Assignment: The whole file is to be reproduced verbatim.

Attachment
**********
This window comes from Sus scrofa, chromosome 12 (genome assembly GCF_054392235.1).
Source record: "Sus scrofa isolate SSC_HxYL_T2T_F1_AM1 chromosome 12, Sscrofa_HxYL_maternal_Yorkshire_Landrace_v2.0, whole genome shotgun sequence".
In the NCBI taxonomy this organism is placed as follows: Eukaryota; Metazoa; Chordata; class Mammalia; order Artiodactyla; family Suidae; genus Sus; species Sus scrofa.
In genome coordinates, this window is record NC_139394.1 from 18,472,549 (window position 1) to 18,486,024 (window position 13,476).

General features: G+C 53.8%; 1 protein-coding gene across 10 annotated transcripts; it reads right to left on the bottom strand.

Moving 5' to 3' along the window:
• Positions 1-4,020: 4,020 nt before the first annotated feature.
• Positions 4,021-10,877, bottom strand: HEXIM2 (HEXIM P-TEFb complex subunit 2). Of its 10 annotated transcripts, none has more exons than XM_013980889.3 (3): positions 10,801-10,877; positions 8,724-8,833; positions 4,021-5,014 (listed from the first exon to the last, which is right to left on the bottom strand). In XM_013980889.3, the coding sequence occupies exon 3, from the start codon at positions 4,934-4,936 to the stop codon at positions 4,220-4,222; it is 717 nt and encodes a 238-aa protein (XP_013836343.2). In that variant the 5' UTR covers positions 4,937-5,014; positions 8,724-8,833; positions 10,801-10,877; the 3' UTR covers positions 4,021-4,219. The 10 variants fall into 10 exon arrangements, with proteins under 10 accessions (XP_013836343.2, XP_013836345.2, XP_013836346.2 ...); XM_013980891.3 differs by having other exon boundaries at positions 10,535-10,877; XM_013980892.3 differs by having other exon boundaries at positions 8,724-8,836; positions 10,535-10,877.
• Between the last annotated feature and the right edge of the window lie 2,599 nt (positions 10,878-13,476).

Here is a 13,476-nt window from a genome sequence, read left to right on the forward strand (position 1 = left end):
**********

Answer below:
This window comes from Sus scrofa, chromosome 12 (genome assembly GCF_054392235.1).
Source record: "Sus scrofa isolate SSC_HxYL_T2T_F1_AM1 chromosome 12, Sscrofa_HxYL_maternal_Yorkshire_Landrace_v2.0, whole genome shotgun sequence".
In the NCBI taxonomy this organism is placed as follows: Eukaryota; Metazoa; Chordata; class Mammalia; order Artiodactyla; family Suidae; genus Sus; species Sus scrofa.
In genome coordinates, this window is record NC_139394.1 from 18,472,549 (window position 1) to 18,486,024 (window position 13,476).

General features: G+C 53.8%; 1 protein-coding gene across 10 annotated transcripts; it reads right to left on the bottom strand.

Moving 5' to 3' along the window:
• Positions 1-4,020: 4,020 nt before the first annotated feature.
• Positions 4,021-10,877, bottom strand: HEXIM2 (HEXIM P-TEFb complex subunit 2). Of its 10 annotated transcripts, none has more exons than XM_013980889.3 (3): positions 10,801-10,877; positions 8,724-8,833; positions 4,021-5,014 (listed from the first exon to the last, which is right to left on the bottom strand). In XM_013980889.3, the coding sequence occupies exon 3, from the start codon at positions 4,934-4,936 to the stop codon at positions 4,220-4,222; it is 717 nt and encodes a 238-aa protein (XP_013836343.2). In that variant the 5' UTR covers positions 4,937-5,014; positions 8,724-8,833; positions 10,801-10,877; the 3' UTR covers positions 4,021-4,219. The 10 variants fall into 10 exon arrangements, with proteins under 10 accessions (XP_013836343.2, XP_013836345.2, XP_013836346.2 ...); XM_013980891.3 differs by having other exon boundaries at positions 10,535-10,877; XM_013980892.3 differs by having other exon boundaries at positions 8,724-8,836; positions 10,535-10,877.
• Between the last annotated feature and the right edge of the window lie 2,599 nt (positions 10,878-13,476).

Here is a 13,476-nt window from a genome sequence, read left to right on the forward strand (position 1 = left end):